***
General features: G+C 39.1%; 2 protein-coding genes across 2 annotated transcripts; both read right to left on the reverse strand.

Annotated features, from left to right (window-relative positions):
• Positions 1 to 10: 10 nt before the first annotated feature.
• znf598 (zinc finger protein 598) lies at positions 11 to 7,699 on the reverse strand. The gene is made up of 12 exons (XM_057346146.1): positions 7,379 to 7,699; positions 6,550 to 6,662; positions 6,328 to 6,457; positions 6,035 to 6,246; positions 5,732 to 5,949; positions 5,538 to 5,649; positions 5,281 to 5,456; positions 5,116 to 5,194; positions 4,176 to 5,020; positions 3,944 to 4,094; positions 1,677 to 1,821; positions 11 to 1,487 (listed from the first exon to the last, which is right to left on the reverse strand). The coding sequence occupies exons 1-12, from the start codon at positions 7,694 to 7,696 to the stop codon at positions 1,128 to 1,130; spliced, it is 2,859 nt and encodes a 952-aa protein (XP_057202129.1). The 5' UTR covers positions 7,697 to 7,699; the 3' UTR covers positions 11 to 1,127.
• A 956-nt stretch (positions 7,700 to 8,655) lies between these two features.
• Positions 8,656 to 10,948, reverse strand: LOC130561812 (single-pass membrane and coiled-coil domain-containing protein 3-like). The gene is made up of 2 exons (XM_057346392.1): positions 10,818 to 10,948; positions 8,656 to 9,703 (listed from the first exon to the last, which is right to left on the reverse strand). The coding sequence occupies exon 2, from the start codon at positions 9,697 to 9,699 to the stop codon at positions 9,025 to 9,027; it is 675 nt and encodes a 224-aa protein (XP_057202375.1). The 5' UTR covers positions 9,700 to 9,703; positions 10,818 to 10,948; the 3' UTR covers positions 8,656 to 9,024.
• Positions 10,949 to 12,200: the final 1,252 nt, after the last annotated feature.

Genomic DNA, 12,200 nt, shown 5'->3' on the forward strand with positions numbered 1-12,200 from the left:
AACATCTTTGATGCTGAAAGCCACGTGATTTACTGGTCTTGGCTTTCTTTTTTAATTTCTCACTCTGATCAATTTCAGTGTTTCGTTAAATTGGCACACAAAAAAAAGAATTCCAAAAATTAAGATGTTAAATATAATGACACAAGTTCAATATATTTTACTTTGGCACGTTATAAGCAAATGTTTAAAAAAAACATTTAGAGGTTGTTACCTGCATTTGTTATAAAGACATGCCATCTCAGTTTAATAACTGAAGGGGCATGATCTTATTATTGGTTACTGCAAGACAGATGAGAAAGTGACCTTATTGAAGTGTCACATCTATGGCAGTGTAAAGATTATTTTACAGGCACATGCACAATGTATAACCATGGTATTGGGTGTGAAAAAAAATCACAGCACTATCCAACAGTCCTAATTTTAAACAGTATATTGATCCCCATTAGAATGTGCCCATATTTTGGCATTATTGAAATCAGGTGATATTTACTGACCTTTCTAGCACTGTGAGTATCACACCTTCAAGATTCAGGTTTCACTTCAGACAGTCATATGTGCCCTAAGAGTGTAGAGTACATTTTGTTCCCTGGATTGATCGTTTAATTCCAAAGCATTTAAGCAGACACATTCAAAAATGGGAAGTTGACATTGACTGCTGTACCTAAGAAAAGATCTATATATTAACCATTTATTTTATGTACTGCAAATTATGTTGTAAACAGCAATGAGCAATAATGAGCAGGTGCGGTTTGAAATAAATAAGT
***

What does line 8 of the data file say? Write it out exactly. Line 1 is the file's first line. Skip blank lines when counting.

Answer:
Genomic DNA, 12,200 nt, shown 5'->3' on the forward strand with positions numbered 1-12,200 from the left: